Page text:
FreeComputerBooks.com
Free Computer, Mathematics, Technical Books and Lecture Notes, etc.


 Title A Problem Course in Mathematical Logic
 Authors Stefan Bilaniuk
 Publisher: Orange Grove Texts Plus (September 24, 2009)
 Paperback: 166 pages
 eBook: In LaTeX, PDF, and PostScript formats
 Language: English
 ISBN10: 1616100060
 ISBN13: 9781616100063
 Share This:
Book Description
A Problem Course in Mathematical Logic is intended to serve as the text for an introduction to mathematical logic for undergraduates with some mathematical sophistication. It supplies definitions, statements of results, and problems, along with some explanations, examples, and hints. The idea is for the students, individually or in groups, to learn the material by solving the problems and proving the results for themselves. The book should do as the text for a course taught using the modified Mooremethod.
The material and its presentation are pretty strippeddown and it will probably be desirable for the instructor to supply further hints from time to time or to let the students consult other sources. Various concepts and and topics that are often covered in introductory mathematical logic or computability courses are given very short shrift or omitted entirely, among them normal forms, definability, and model theory.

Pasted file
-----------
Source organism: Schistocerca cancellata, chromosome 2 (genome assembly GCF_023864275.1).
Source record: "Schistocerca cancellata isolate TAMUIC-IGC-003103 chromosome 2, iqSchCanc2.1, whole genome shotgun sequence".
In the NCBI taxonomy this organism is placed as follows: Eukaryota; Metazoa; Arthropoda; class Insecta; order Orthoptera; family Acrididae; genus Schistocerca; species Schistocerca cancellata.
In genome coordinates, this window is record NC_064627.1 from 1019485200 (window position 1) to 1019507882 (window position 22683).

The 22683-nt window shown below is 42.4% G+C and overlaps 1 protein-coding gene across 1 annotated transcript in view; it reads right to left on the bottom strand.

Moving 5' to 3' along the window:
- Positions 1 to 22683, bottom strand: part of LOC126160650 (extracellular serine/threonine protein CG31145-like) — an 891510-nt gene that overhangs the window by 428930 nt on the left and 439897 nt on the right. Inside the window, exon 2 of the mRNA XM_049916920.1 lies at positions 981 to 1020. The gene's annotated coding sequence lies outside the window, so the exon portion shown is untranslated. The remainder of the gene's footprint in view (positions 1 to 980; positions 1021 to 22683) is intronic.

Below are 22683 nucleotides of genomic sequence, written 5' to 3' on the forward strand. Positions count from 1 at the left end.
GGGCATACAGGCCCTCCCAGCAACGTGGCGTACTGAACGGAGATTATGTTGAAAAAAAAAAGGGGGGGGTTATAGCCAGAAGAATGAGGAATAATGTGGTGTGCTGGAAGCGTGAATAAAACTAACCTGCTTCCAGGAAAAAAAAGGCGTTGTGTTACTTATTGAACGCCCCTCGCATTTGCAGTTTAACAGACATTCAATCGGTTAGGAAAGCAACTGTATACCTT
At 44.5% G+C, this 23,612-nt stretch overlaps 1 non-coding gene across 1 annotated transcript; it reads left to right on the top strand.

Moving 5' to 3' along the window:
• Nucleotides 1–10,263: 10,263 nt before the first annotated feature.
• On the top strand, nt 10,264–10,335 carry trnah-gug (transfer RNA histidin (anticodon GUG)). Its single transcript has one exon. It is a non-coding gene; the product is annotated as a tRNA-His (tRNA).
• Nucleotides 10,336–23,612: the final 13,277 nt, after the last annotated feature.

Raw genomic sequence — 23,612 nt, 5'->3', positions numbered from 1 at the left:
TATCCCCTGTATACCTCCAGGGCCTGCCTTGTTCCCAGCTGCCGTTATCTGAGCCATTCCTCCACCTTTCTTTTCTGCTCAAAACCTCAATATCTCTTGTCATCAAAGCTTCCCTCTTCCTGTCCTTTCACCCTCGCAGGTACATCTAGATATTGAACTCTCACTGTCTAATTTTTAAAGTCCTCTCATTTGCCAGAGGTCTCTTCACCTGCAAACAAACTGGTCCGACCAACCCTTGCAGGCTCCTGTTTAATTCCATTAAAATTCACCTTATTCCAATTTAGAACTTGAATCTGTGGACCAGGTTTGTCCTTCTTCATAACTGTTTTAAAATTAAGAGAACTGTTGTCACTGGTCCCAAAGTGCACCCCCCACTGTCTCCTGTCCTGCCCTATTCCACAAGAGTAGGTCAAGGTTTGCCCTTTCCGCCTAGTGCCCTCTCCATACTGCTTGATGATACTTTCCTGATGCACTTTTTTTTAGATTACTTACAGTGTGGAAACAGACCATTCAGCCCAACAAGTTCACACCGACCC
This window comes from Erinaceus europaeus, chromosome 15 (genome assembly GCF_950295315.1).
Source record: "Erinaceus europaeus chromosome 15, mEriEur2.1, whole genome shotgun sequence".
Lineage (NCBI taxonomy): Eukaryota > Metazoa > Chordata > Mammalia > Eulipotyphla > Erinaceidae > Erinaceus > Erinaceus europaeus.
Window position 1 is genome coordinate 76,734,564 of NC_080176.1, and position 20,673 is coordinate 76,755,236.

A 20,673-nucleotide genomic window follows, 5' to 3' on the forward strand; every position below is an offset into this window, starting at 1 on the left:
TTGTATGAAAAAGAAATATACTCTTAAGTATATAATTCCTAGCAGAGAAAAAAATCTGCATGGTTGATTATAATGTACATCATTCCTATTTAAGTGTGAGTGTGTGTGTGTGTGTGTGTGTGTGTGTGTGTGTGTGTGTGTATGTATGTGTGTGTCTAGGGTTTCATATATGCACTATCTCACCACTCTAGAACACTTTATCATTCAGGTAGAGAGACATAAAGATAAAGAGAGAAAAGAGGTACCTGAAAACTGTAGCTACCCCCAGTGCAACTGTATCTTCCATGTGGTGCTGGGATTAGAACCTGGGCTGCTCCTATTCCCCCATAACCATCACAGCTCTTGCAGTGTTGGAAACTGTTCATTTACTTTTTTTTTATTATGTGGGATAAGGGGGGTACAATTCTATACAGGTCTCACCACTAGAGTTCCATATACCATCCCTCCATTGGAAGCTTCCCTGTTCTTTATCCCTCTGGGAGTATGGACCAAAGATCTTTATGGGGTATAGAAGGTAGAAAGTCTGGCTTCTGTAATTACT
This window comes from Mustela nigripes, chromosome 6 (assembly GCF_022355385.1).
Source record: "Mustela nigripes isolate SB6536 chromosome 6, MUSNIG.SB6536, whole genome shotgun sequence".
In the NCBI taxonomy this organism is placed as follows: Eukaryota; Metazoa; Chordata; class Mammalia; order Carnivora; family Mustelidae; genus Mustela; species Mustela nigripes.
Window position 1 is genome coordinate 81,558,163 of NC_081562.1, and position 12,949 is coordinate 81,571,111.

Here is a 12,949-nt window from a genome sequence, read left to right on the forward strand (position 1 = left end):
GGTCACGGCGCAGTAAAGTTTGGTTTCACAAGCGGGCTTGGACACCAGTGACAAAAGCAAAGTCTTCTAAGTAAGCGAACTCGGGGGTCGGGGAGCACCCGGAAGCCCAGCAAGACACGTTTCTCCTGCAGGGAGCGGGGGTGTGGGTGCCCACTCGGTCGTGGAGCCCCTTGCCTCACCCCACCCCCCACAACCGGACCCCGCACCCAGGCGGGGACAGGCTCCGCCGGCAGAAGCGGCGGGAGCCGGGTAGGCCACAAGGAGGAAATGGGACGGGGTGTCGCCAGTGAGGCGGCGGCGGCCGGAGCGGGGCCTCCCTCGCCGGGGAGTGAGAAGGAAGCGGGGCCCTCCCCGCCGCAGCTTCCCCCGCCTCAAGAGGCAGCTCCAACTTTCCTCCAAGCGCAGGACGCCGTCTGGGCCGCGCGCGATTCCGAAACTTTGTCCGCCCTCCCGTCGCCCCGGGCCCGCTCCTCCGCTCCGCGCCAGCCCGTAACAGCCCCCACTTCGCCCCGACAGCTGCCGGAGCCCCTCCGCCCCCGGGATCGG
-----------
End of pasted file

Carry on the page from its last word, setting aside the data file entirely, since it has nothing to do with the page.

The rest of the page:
Parts I and II, Propositional Logic and FirstOrder Logic respectively, cover the basics of these topics through the Soundness, Completeness, and Compactness Theorems, plus a little on applications of the Compactness Theorem. They could be used for a oneterm course on these subjects. Part III, Computability, covers the basics of computability using Turing machines and recursive functions; it could be used as the basis of a oneterm course. Part IV, Incompleteness, is concerned with proving the Gödel Incompleteness Theorems. With the omission of some topics from Part III which are not needed to prove the results in Part IV, Parts III and IV could be used for a oneterm course for students who know the contents of Part II already.
About the Authors N/A
 Mathematical Logic  Set Theory, Model Theory, Computability, etc
 Theory of Programming Languages
 Theory of Computation
 Introduction to Computer Science